Louise is concerned about Martha’s comfort and social life. Martha prefers to sleep in the tack room of the barn where she can read “Black Beauty” by lantern light. But Louise knows how to draw Martha into conversation, sharing their interest in reading and she encourages Martha to socialize at church and other events that often required young people to ride for miles to a dance or party. Martha works seven days a week, going to seven ranches, riding a circle, breaking horses, in her skilled and gentle way. She never has to “buck them out.” She uses light saddles, tin cans, feathers, and a soft voice. She develops a community of friends and we learn more about the lives of the people that live in the county, including their personal struggles with alcoholism, disease, prejudice, and loneliness. Over the winter Martha becomes a dear and indispensible neighbor, treating animals and humans with great kindness. Most of the story takes place over the season that Martha first comes to the county, but the short wrap-up at the end provides a warm and satisfactory ending to reassure us that Martha lived the happy life she wanted and deserved.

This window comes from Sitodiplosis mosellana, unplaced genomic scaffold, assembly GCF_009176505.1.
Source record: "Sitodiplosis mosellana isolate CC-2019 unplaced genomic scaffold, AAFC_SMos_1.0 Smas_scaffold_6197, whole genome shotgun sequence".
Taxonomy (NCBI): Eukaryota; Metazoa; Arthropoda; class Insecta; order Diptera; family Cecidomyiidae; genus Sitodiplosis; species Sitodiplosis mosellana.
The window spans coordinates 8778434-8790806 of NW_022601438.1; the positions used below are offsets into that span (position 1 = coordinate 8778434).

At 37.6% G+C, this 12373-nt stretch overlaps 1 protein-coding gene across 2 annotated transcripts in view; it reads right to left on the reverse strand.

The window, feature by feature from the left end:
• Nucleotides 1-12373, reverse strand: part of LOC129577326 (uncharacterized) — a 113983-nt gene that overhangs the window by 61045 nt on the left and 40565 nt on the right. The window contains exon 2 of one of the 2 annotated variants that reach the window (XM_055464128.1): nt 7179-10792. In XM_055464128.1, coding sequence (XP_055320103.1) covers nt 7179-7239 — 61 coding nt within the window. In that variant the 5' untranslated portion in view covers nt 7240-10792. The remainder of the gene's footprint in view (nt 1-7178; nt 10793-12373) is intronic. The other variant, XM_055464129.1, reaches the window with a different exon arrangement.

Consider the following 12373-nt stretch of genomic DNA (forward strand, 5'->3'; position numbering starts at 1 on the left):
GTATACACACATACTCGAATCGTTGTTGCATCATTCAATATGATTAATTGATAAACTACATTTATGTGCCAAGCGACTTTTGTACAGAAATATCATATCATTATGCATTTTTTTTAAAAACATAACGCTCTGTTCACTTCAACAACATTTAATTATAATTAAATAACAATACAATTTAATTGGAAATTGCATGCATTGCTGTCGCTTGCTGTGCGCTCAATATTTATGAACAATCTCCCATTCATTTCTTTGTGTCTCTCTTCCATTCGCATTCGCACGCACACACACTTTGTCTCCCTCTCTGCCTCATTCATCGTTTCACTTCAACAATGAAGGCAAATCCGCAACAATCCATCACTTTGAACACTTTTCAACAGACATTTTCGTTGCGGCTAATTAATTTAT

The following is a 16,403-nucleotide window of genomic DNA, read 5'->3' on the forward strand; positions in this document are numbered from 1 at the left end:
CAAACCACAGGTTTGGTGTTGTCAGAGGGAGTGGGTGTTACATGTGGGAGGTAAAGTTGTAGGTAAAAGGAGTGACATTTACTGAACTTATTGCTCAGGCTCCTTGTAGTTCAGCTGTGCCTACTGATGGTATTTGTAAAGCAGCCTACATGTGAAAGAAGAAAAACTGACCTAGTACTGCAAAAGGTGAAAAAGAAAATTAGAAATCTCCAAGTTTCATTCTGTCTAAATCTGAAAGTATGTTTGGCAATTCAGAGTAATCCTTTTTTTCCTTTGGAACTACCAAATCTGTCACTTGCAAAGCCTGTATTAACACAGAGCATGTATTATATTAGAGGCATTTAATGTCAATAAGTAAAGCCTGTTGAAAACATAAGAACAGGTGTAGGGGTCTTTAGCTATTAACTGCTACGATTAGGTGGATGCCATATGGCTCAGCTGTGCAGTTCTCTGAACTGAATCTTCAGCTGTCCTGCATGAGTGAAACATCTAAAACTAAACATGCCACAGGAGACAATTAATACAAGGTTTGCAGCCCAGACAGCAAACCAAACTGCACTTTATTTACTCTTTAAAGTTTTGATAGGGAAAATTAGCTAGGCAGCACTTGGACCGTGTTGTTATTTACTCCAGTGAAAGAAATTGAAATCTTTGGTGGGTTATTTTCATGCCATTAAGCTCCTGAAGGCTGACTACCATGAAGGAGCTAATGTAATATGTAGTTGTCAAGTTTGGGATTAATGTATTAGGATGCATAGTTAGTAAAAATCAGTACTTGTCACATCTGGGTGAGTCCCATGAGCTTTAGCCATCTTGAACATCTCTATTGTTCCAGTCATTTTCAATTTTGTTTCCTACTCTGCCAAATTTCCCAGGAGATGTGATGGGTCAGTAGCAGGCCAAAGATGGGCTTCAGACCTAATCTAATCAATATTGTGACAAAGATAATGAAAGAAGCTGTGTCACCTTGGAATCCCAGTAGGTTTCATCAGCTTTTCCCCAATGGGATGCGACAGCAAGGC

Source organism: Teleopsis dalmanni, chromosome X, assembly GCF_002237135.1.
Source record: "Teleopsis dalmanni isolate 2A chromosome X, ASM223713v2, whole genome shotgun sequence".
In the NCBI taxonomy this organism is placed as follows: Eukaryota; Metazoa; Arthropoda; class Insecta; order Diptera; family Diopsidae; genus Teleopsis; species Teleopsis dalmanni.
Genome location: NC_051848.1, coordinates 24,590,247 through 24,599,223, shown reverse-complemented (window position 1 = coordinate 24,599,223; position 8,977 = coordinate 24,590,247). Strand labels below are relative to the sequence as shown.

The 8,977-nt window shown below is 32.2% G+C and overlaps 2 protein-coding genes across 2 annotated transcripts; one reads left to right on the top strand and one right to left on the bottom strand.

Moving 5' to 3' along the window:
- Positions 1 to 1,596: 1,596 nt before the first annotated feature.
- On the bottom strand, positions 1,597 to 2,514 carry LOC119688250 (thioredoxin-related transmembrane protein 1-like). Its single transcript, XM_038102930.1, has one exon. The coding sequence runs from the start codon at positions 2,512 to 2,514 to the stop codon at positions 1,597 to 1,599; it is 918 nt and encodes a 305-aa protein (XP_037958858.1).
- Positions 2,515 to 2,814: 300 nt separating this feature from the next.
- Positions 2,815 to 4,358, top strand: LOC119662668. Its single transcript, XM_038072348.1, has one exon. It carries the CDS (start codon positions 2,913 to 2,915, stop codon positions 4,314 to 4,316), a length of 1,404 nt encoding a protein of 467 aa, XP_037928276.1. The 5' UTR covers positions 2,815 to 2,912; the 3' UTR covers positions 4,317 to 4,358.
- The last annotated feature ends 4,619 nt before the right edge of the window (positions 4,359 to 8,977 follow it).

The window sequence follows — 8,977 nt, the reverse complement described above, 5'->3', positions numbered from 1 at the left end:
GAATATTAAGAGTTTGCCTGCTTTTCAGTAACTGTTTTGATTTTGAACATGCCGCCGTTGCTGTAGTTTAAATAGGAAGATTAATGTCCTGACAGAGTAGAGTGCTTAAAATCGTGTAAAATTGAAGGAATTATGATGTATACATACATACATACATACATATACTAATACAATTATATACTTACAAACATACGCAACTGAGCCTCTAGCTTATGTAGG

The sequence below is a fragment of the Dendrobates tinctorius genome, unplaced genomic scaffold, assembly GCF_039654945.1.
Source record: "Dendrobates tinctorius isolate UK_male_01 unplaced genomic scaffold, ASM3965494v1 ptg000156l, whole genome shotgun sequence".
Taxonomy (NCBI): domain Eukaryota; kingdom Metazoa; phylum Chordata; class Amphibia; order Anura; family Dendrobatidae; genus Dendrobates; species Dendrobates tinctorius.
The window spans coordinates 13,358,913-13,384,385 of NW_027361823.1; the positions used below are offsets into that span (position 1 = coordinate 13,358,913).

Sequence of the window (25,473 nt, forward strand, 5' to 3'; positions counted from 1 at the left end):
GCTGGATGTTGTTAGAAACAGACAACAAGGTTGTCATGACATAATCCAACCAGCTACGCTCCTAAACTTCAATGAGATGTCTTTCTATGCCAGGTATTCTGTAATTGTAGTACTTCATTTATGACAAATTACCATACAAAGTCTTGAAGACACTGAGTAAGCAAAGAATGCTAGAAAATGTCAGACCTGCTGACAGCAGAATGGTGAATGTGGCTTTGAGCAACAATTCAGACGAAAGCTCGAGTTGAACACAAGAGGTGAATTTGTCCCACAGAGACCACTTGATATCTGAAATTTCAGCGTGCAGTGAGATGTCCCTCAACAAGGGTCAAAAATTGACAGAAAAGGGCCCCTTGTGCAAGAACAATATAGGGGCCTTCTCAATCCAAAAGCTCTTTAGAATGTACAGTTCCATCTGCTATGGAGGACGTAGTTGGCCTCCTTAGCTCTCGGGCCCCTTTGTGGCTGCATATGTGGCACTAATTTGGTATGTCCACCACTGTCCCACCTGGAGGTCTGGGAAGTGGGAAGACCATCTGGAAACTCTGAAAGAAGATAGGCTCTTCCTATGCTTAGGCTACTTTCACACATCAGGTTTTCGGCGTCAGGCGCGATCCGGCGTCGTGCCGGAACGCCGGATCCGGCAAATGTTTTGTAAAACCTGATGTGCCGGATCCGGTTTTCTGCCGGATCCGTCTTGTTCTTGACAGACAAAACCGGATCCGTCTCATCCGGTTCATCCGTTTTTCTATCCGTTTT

Martha Lessen is awkward and shy but also very determined and firm in her love for horses. She is the main character in “The Hearts of Horses,” by Molly Gloss. Martha rides into Elwha County in 1917 looking for “some work breaking horses.” Apparently this wasn’t an unusual situation at the time. Women took over much of the work on farms and ranches because so many young men had gone off to fight in WWI. Martha is dressed like a cowboy out of a Wild West show when she meets George and Louise Bliss. George is amused by her odd appearance and serious demeanor. He hires her to break two horses and introduces her to other ranchers in the area who are in need of a trainer.